From Maun we headed north-west to the Tsodilo Hills. These hills stick out of the vast flat expanse of the Kalahari and, due to the presence of ancient rock paintings, are a UNESCO World Heritage site.
There is a small museum where you can arrange guided walks around the area to see the paintings. We had a bit of a walk around in the afternoon and saw a few paintings, but decided to go on a guided walk the following morning. Just as well we did, because we saw so much more than we otherwise would have. The guide was one of the local bushmen (bearing a striking resemblance to the star of ‘The Gods Must be Crazy’), and told us all sorts of stories about the paintings and his ancestors’ way of life. It was well worth it. Also, this was the first place we had been in Africa where they didn’t try to fleece you at every opportunity. There was no charge to enter the site or the museum, there was no pressure to take a guided walk and the fee was reasonable, and they provided campsites with toilets and hot showers for free. We liked it so much we stayed for two nights.
After the hills it was off to Namibia. After going through Botswanan Customs and Immigration, we fronted at the Namibian office only to be told that we needed N$160 for a vehicle cross border permit. US dollars were no good, and for the first time there were no touts changing money at the border posts. Unfortunately we didn’t have the cash, so had to go back into Botswana to the bank at the last town and get more money out. This was a few days after our game of search the ATM in Maun, and now started a game of search the debit card… Not to be found anywhere, possibly still sticking out of the machine in Maun. In addition, HSBC have been extremely diligent in their attempts to stop credit card fraud, and having noticed a few withdrawals from places they have never heard of, placed a stop on my card. This is despite us having informed them in advance and numerous times that we would be travelling through Africa and would be using our cards. In the end, we had to dig deep into our dwindling supply of US dollars. We are still not sure if this has been sorted out.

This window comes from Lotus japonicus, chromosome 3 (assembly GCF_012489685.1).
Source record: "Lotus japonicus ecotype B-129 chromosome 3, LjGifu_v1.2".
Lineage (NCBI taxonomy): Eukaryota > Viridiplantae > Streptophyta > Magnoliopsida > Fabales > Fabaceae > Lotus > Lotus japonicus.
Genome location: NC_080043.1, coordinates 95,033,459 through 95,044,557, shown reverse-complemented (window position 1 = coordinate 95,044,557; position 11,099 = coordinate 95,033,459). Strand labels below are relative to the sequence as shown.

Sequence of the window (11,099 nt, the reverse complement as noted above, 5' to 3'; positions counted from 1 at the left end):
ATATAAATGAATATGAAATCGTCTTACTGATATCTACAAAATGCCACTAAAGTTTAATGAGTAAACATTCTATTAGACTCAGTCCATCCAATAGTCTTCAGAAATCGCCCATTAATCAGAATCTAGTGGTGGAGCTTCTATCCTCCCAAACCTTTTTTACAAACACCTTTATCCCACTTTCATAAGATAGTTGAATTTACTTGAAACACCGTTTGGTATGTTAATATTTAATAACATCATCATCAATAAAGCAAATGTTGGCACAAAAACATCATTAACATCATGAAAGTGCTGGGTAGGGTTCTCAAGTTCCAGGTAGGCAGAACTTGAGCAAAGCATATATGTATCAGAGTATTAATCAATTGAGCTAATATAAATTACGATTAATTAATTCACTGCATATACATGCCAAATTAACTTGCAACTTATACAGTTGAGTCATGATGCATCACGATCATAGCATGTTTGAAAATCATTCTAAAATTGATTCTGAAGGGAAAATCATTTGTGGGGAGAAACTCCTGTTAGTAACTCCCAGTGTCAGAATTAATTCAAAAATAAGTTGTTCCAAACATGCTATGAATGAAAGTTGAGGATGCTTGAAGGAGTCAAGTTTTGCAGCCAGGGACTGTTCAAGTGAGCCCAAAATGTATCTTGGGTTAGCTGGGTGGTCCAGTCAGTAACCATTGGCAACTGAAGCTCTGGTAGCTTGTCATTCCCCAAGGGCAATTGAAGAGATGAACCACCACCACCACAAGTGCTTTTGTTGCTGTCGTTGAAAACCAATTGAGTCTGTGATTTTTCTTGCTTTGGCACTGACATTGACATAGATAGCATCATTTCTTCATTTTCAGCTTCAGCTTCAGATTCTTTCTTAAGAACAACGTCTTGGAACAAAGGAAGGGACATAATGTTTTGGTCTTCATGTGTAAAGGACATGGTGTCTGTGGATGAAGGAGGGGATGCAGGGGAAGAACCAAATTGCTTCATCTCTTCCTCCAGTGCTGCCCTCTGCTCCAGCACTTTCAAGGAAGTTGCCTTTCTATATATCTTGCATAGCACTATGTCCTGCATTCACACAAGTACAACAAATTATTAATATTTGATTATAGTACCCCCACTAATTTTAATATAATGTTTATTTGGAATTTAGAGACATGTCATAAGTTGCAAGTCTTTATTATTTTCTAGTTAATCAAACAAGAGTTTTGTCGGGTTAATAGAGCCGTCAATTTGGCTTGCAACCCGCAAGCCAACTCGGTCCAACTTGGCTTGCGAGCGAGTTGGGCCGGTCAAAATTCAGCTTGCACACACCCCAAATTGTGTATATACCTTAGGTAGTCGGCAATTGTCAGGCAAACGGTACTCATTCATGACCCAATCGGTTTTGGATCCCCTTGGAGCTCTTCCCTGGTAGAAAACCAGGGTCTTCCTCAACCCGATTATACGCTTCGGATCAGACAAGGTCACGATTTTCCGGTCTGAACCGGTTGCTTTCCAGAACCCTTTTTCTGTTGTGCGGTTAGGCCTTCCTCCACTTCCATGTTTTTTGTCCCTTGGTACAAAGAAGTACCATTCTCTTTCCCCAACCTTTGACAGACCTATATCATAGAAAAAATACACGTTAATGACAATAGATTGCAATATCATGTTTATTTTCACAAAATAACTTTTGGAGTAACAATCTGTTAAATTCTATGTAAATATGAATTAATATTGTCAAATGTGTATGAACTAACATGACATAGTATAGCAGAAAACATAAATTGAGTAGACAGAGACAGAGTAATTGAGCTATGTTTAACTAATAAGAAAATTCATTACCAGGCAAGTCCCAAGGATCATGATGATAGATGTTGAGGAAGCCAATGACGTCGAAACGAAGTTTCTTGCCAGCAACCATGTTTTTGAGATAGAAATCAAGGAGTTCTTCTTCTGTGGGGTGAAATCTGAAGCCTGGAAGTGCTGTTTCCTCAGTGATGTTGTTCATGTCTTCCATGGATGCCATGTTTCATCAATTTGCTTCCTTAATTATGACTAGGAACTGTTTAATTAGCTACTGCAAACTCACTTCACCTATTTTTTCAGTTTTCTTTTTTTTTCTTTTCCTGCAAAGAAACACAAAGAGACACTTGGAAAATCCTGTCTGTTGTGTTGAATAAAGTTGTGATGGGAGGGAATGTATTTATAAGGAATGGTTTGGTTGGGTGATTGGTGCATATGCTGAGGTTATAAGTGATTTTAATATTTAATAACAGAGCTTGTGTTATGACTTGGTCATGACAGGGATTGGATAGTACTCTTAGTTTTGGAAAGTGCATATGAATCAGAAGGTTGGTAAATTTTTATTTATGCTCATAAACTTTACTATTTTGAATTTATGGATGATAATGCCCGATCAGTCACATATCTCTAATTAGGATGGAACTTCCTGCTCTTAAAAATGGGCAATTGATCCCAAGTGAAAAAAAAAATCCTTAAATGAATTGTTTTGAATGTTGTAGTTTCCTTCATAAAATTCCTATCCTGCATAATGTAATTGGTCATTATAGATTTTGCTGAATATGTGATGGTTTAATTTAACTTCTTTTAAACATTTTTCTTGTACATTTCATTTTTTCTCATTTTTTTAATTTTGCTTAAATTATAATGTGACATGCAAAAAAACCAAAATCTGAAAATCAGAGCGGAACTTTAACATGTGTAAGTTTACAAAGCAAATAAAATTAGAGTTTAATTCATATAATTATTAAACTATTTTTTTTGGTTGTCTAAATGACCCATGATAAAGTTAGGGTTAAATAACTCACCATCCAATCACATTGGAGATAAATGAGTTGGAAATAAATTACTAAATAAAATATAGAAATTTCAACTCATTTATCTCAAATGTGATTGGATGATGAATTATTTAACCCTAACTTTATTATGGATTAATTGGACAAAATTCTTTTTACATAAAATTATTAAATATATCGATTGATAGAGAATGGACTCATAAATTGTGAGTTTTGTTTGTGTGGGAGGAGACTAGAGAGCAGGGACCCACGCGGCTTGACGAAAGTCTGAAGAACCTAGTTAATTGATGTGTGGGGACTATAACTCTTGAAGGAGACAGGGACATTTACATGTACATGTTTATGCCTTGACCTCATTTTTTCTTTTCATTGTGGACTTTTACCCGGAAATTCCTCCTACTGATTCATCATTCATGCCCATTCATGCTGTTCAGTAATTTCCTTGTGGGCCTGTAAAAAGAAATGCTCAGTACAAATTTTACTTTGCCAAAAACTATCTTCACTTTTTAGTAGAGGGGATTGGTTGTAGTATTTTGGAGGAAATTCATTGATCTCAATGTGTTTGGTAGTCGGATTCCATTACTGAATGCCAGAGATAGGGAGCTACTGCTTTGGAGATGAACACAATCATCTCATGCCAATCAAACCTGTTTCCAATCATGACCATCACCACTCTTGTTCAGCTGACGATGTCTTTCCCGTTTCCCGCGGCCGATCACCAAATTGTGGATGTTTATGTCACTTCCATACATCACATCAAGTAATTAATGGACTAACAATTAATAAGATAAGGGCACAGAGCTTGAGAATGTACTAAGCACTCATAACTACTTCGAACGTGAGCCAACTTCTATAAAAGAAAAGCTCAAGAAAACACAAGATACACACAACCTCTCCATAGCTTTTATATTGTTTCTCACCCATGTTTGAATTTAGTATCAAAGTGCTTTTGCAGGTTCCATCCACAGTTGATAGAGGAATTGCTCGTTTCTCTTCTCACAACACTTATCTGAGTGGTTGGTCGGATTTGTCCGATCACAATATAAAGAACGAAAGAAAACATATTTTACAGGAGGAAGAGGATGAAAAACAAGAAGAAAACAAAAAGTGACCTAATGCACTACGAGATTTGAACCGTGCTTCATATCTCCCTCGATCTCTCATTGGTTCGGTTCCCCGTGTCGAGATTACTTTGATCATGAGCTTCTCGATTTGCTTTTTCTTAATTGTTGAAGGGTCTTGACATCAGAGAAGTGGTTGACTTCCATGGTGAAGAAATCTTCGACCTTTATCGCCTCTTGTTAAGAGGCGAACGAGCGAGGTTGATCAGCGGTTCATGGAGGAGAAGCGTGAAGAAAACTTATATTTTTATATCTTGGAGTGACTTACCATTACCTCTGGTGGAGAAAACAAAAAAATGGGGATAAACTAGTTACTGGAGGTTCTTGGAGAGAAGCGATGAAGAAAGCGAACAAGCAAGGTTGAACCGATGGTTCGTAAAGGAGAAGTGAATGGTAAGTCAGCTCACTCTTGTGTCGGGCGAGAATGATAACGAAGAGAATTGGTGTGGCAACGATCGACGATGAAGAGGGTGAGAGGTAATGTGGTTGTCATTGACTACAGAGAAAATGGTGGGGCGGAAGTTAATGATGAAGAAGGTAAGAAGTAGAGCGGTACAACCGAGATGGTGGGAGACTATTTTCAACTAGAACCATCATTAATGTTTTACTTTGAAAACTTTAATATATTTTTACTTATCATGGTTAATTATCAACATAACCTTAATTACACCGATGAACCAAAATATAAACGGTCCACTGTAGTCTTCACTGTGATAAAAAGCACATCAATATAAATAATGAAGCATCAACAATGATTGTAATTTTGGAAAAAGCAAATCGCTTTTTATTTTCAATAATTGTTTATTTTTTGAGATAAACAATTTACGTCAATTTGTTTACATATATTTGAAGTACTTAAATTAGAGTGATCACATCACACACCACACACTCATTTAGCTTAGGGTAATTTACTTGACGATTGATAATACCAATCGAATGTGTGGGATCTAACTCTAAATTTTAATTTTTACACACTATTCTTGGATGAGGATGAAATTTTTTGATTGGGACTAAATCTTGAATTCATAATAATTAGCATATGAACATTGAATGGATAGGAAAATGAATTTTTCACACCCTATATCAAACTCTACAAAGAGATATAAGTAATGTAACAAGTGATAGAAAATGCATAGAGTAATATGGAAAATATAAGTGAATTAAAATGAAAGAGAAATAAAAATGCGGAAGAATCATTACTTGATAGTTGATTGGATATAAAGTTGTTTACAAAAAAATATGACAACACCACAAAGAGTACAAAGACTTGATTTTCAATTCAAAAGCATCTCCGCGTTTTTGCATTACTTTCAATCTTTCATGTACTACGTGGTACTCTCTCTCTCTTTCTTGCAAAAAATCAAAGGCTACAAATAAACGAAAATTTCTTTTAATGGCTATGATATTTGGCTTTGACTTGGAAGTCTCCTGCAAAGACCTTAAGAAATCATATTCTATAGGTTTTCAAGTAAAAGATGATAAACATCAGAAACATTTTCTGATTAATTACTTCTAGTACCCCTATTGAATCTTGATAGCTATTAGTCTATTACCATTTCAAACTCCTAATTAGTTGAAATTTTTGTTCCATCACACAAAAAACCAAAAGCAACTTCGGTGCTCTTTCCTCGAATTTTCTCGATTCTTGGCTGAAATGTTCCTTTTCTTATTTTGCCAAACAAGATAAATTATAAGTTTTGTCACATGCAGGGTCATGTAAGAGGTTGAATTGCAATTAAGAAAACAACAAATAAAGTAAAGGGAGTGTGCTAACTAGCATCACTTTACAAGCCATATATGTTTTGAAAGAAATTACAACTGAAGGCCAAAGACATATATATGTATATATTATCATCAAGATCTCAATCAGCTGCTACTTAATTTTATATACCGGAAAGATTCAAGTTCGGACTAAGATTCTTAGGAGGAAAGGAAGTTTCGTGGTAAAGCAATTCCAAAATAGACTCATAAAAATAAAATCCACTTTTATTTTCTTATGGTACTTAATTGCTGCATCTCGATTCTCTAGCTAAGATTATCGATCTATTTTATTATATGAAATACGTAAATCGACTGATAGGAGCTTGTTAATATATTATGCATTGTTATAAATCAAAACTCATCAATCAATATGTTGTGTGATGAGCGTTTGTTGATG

We entered Namibia at the western end of the Caprivi Strip, a very lush area as it has water all year round. In Rundu we met a group of four big hairy Norwegians in a Land Cruiser, applying for visas for Angola. They had bought their vehicle off another Norwegian in Cape Town and were driving it home. Up the west coast of Africa. And they want to be back in Norway by 1 April. This year. Good Luck. Good looking car though.
Namibian Roads are very good, but very straight. From Rundu we headed to Grootfontein, were we planned to stop for a couple of days and attempt to repair the brake vacuum pump, which was leaking more oil again after an earlier attempt at a temporary solution in Maun. Just before town we saw a sign for ‘Maori Camp’, so thought we would have to stay there. The owner was a bit mad, and spoke in a mixture of German and Afrikaans, with a small amount of English thrown in. Neither of us could really understand him at all, so although we asked, are none the wiser as to why it is called Maori Camp. He muttered something about Maori being an ‘Australian bushman’ so we tried to set him straight on this important point. The repair job, so far, has worked. If anyone is interested in boring detail, like I am, I have updated our Camel Riders Preparation page with more on our running repairs. See the link to the right.
The day we left Maori Camp it was raining heavily. Namibia is meant to be arid!
Later that day we made it to Etosha National Park, allegedly stacked with game surrounding the watering holes. Luckily, we had a tip from our friend Bren to head to the campsite at the far end of the park. The watering holes at the campsites are set up like theatres, with fenced off seating for the spectators to watch the procession of animals as they take turns to come and drink. Unfortunately for us, the first rain in a year had arrived just four days before we did, and after it has rained the animals don’t bother with the watering hole anymore. We did see loads though on our drive there and back, which we would have missed if we had gone to either of the closer campsites.
We met a Mongolian backpacker Amai at the campsite who asked if we could give him a lift out of the park. You should have seen his face when Catkin greeted him in Mongolian. We had a great day talking about Mongolia.
Now we are heading further north in search of the Epupa Falls.